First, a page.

The hematite ore of the Mesabi Range in Minnesota contained 60 percent iron. But now it is depleted and society must use lower-quality taconite ore that has an iron content of about 25 percent. The average energy content of a pound of coal dug in the US has dropped 14 percent since 1955. In the 1930s, a barrel of oil invested in finding, drilling and pumping could yield about one hundred barrels. By the 1970s, that number had dropped to about twenty-five barrels. Within a couple of years, that number will become one for one. At that point, even if the price of oil reaches $500 a barrel, it wouldn’t be logical to look for new oil in the US because it would consume more energy than it would recover. Decreasing net energy sets up a positive feedback loop: since oil is used directly or indirectly in everything, as the energy costs of oil increase, the energy costs of everything else increase too—including other forms of energy. For example, oil provides about 50% of the fuel used in coal extraction.

Every day, about 85 million barrels of oil are burnt.[ ] Every day, less oil exists on planet Earth than the day before. The handwriting is on the wall: "capitalism" is running out of energy! Here is a small, silent animation which will illustrate the “net energy” principle:

Imagine having a motor scooter with a five-gallon tank, but the nearest gas station is six gallons away. You cannot fill your tank with trips to the gas station because you burn more than you can bring back—it’s impossible for you to cover your overhead (the size of your bankroll and the price of the gas are irrelevant). You might as well put your scooter up on blocks because you are “out of gas”—forever. It’s the same with the American economy: if we must spend more-than-one unit of energy to produce enough goods and services to buy one unit of energy, it will be impossible for us to cover our overhead. At that point, America’s economic machine is “out of gas”—forever. More on energy basics at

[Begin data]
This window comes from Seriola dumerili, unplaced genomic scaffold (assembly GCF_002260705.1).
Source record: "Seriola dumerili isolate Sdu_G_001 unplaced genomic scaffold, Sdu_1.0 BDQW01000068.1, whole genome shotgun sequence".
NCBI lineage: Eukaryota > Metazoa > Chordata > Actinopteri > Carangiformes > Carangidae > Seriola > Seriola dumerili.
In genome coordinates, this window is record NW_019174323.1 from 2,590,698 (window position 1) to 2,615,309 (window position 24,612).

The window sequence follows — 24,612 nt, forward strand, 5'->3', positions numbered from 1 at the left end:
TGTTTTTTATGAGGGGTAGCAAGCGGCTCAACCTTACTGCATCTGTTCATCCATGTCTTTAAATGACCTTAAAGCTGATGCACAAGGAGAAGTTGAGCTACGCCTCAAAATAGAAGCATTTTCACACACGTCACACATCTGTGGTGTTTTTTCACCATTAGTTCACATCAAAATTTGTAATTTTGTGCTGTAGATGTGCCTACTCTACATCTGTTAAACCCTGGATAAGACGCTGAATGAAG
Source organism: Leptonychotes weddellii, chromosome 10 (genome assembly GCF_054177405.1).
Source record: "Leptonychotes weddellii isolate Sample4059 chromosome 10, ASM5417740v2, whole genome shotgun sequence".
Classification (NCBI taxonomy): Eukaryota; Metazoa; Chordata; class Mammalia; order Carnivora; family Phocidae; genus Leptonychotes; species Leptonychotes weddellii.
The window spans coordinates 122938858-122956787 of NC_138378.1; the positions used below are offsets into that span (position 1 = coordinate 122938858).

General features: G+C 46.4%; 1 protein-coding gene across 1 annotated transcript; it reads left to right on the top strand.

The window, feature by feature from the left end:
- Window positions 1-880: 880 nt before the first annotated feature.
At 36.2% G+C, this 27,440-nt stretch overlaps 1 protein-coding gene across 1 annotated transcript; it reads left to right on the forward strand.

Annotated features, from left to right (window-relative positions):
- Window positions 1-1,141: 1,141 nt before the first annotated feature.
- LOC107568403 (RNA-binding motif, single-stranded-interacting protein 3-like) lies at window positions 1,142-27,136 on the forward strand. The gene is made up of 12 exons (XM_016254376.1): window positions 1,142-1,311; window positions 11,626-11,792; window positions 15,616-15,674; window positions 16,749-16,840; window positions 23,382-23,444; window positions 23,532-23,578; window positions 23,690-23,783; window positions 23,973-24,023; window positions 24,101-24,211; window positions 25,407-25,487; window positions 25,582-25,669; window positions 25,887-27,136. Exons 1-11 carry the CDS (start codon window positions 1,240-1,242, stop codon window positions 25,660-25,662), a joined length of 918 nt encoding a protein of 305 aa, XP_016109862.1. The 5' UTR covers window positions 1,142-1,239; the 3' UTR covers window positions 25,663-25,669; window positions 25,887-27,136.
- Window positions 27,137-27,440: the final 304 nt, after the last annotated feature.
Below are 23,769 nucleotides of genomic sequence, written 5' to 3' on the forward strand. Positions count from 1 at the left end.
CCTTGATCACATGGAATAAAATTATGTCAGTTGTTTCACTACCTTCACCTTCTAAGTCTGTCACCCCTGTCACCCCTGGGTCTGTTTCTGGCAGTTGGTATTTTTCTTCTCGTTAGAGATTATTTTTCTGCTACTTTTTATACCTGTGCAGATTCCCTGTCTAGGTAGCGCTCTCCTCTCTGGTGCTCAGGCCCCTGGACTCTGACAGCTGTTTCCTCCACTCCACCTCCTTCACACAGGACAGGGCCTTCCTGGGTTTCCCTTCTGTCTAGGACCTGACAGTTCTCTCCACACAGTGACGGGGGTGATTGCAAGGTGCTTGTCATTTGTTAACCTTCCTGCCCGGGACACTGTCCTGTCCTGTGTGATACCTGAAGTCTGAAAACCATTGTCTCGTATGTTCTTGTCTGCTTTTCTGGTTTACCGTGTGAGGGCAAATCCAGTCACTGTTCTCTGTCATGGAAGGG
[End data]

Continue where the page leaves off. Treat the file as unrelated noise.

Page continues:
[3] David Murphy’s graph is an “educated guess” to illustrate the point that net energy falls faster than gross energy. Precision here is impossible because the data is not available. His Oil Drum piece can be found at:

[4] Although economists claim the market is “efficient,” they actually mean" efficient allocation" of money—NOT the "efficient use" of materials. "Economic efficiency" is completely different than "material efficiency.'

[5] Here is an oversimplified example to give us an idea of how incredibly inefficient the “market system” really is. Suppose that the only thing Americans had to do was to eat. How much energy would be required to feed them?

In 2006, Americans consumed about 334,600,000 Btu per capita, per year. [ ] This converts to about 84,317,785 nutritional calories equivalent per year [ ] or 84,317,785 / 365 = 231,008 calories per day. But adults only require something like 3,000 calories of food energyper day to survive, so it seems we, very roughly, waste something like 231,008 - 3,000 = 228,008 calories per day, per capita.